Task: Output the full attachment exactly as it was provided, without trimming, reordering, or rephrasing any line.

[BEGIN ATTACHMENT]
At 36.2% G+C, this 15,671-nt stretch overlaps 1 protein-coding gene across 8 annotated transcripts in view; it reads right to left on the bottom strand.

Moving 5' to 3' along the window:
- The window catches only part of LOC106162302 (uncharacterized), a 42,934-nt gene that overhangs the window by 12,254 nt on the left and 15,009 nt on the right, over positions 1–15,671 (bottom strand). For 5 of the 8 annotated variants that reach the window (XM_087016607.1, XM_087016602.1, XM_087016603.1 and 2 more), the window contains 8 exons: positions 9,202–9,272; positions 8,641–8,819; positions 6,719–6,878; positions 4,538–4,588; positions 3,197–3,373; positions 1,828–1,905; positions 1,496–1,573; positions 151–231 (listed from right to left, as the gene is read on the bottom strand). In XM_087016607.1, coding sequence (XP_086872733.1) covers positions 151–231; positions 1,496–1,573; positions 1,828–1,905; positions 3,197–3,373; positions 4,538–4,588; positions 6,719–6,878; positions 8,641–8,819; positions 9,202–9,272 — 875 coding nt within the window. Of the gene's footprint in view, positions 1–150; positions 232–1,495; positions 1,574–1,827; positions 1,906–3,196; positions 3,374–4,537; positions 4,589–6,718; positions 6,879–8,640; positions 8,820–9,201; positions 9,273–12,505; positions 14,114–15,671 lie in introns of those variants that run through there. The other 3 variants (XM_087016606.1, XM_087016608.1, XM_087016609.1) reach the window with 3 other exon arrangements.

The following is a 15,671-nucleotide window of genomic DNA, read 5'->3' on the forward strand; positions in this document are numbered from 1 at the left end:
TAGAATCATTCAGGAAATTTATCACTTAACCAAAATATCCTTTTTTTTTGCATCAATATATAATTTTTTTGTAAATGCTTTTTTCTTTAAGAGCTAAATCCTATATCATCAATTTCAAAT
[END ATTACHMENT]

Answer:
At 36.2% G+C, this 15,671-nt stretch overlaps 1 protein-coding gene across 8 annotated transcripts in view; it reads right to left on the bottom strand.

Moving 5' to 3' along the window:
- The window catches only part of LOC106162302 (uncharacterized), a 42,934-nt gene that overhangs the window by 12,254 nt on the left and 15,009 nt on the right, over positions 1–15,671 (bottom strand). For 5 of the 8 annotated variants that reach the window (XM_087016607.1, XM_087016602.1, XM_087016603.1 and 2 more), the window contains 8 exons: positions 9,202–9,272; positions 8,641–8,819; positions 6,719–6,878; positions 4,538–4,588; positions 3,197–3,373; positions 1,828–1,905; positions 1,496–1,573; positions 151–231 (listed from right to left, as the gene is read on the bottom strand). In XM_087016607.1, coding sequence (XP_086872733.1) covers positions 151–231; positions 1,496–1,573; positions 1,828–1,905; positions 3,197–3,373; positions 4,538–4,588; positions 6,719–6,878; positions 8,641–8,819; positions 9,202–9,272 — 875 coding nt within the window. Of the gene's footprint in view, positions 1–150; positions 232–1,495; positions 1,574–1,827; positions 1,906–3,196; positions 3,374–4,537; positions 4,589–6,718; positions 6,879–8,640; positions 8,820–9,201; positions 9,273–12,505; positions 14,114–15,671 lie in introns of those variants that run through there. The other 3 variants (XM_087016606.1, XM_087016608.1, XM_087016609.1) reach the window with 3 other exon arrangements.

The following is a 15,671-nucleotide window of genomic DNA, read 5'->3' on the forward strand; positions in this document are numbered from 1 at the left end:
TAGAATCATTCAGGAAATTTATCACTTAACCAAAATATCCTTTTTTTTTGCATCAATATATAATTTTTTTGTAAATGCTTTTTTCTTTAAGAGCTAAATCCTATATCATCAATTTCAAAT